Horizon Project for Schlumberger
Timeline: 2003 – 2005
My Role: Lead role in UI design (and re-design) tasks, in addition to performing and facilitating usability evaluations.
Significance: This was my first project with a formal usability process.
The Horizon Project was set up to create a single software application for all of Schlumberger’s oil field engineers to carry out their work.
It’s no surprise that oil field engineers work in very stressful and dangerous conditions.
Compounding this stress and danger is the fatigue caused by shiftwork, fatigue that seriously impairs their capacity to process information and make decisions. As a result, user-centered design was key to this project.
The Horizon Project was my first real introduction to a formal usability process, a real eye opener and deep dive into software usability. I have worked on many other projects since, but I will always remember the field engineers and how hard their job is.
Know the Users
There were two oil field engineers working full time on our design team, each representing a primary target user.
In addition, a team of remotely located field engineers, as end user representatives, would perform the actual evaluations of usability related artifacts (use cases, UI designs, etc.), visiting us in person at regular intervals to take part in Brainstorming Sessions, Think Aloud Performance Studies and Cognitive Walkthroughs.
Test the Usability
We selected Heuristic Evaluations, Cognitive Walkthroughs and Think Aloud Performance Studies as our evaluation methods.
Health and Safety representatives also reviewed and signed off on all UI designs for compliance to Schlumberger’s Health and Safety policies.
We reviewed UI designs against established design principles and recorded the findings in the following Excel spreadsheet…
We would have visiting field engineer representatives construct task scenarios from a specification or early prototype and then role play the part of a user “walking through” the interface as if the interface was actually built, scrutinizing each step.
Think Aloud Performance Studies
If we had enough visiting field engineer representatives we would give them a scenario to individually work through, recording their running commentary of thoughts, feelings, opinions and actions.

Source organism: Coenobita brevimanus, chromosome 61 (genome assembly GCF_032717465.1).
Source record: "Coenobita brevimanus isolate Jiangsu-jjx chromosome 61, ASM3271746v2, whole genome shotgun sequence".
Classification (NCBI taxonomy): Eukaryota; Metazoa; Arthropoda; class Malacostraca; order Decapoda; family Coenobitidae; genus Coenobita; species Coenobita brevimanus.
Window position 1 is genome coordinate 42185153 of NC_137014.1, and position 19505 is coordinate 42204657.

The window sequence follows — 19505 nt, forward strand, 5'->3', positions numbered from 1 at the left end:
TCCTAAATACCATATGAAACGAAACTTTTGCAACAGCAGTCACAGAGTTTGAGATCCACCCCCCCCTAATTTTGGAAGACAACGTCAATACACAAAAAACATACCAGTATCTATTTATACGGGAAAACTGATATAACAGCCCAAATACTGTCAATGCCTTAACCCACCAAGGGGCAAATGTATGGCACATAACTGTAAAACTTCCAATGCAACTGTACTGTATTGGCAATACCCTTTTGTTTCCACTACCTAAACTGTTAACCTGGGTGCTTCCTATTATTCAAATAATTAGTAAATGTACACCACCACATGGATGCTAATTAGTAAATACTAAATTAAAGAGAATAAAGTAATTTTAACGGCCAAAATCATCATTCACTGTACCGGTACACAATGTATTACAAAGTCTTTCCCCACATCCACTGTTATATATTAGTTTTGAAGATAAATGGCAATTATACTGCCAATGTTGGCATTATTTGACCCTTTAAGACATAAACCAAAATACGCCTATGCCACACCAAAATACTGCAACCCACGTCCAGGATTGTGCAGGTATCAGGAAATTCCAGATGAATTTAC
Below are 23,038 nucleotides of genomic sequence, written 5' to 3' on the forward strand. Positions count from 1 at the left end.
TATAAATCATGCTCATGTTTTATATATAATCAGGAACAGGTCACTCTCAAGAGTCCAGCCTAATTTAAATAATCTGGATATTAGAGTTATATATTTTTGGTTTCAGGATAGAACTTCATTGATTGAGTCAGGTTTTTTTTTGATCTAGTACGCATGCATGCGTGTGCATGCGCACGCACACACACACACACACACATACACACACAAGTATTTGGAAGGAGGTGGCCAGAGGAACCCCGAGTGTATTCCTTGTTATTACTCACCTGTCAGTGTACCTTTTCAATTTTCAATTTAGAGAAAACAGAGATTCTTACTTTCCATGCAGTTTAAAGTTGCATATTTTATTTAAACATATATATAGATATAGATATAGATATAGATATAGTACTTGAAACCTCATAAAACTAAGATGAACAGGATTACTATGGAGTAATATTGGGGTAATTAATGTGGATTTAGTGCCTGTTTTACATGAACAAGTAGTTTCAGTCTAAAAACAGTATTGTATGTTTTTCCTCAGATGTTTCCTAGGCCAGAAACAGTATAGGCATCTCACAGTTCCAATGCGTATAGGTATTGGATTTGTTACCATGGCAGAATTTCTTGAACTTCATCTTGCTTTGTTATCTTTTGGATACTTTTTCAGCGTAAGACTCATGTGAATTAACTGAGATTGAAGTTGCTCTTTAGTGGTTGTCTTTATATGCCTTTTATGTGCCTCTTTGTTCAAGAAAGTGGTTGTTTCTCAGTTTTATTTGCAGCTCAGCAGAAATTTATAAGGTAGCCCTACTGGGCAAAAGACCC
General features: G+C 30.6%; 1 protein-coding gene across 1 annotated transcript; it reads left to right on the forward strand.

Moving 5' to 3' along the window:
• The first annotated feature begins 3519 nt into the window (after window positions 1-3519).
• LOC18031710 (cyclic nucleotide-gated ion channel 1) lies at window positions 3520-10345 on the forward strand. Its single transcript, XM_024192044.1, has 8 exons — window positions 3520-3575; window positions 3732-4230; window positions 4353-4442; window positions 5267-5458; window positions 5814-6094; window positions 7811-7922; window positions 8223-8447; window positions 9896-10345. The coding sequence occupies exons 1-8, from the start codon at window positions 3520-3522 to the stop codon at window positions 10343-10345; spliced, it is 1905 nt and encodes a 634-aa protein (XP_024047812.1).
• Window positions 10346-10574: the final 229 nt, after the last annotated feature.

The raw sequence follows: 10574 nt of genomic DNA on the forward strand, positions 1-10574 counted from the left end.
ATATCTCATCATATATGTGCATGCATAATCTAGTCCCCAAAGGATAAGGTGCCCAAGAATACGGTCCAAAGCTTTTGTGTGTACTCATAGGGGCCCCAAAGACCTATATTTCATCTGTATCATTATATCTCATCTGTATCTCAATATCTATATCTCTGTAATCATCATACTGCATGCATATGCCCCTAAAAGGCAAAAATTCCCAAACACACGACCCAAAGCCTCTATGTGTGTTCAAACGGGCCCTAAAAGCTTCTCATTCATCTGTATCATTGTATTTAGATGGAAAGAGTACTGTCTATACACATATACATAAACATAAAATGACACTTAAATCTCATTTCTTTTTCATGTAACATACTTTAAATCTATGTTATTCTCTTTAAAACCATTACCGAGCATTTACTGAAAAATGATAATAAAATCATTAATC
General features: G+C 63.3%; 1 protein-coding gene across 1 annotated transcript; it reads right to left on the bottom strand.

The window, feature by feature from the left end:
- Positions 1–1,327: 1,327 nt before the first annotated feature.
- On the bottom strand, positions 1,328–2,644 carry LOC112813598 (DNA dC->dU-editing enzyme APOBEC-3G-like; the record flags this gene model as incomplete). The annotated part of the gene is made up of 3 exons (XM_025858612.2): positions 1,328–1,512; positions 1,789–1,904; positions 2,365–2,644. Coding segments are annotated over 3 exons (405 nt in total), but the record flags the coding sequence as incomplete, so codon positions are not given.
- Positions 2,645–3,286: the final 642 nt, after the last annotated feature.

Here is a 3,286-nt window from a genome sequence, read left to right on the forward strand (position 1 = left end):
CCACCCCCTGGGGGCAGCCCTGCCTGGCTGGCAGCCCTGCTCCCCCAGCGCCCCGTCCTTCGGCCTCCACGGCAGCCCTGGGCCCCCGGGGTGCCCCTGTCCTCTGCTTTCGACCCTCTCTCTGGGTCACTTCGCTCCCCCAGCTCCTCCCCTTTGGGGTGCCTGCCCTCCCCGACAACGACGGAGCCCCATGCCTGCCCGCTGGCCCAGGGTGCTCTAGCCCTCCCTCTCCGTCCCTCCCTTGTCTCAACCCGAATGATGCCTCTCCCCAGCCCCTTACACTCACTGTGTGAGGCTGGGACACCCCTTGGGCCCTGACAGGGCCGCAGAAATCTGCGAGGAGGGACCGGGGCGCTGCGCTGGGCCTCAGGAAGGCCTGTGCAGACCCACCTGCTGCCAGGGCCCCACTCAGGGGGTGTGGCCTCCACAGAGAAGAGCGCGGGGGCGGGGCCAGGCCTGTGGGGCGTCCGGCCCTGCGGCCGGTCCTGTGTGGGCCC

Results of evaluations would be entered into Schlumberger’s proprietary central tracking system, SWIFT and be fed into the next iteration of the design. Results would be broken down into three distinct categories, Good Points, Problems and Common Issues.
Some of the Designs
There were so many design ideas that I created for that project, but here are just a few.
Whole dashboard UI to help field engineers build up the tools ready for the next job.
The problem here was that color was the sole differentiator between magnetic and inclination up to that point. To solve this I proposed differentiating using shapes, not just color.
After a lot of A/B testing with field engineers and sign off by the health and safety teams, we agreed on the shapes to differentiate the two types of drilling information, circles for inclination and diamonds for angle from magnetic north.
Numerical Data Gauges
Different backgrounds for light and dark themes. To really make them stand out, I highlighted warning labels with bold black text on a yellow background, the values had bold black text on white no matter what the theme. To easily differentiate errors from warnings, removing the dependence on color alone, the contrast of the labels was swapped with the background of the label being a dark red and the text being bold while.
Different visual cues to indicate when the perforation tool is outside, entering and at the correct location. Yellow and black bars appear in the overlap as the tool approaches the correct location. Again it was important no just to rely on color as the differentiator, the bars flip horizontally and change color to red and white when the tool is in the correct location.
Rather than a wizard we came up with the concept of a “task” where tasks can be performed in series like a wizard for novice users who need guidance, or performed individually as unique operations for experienced users who need flexibility.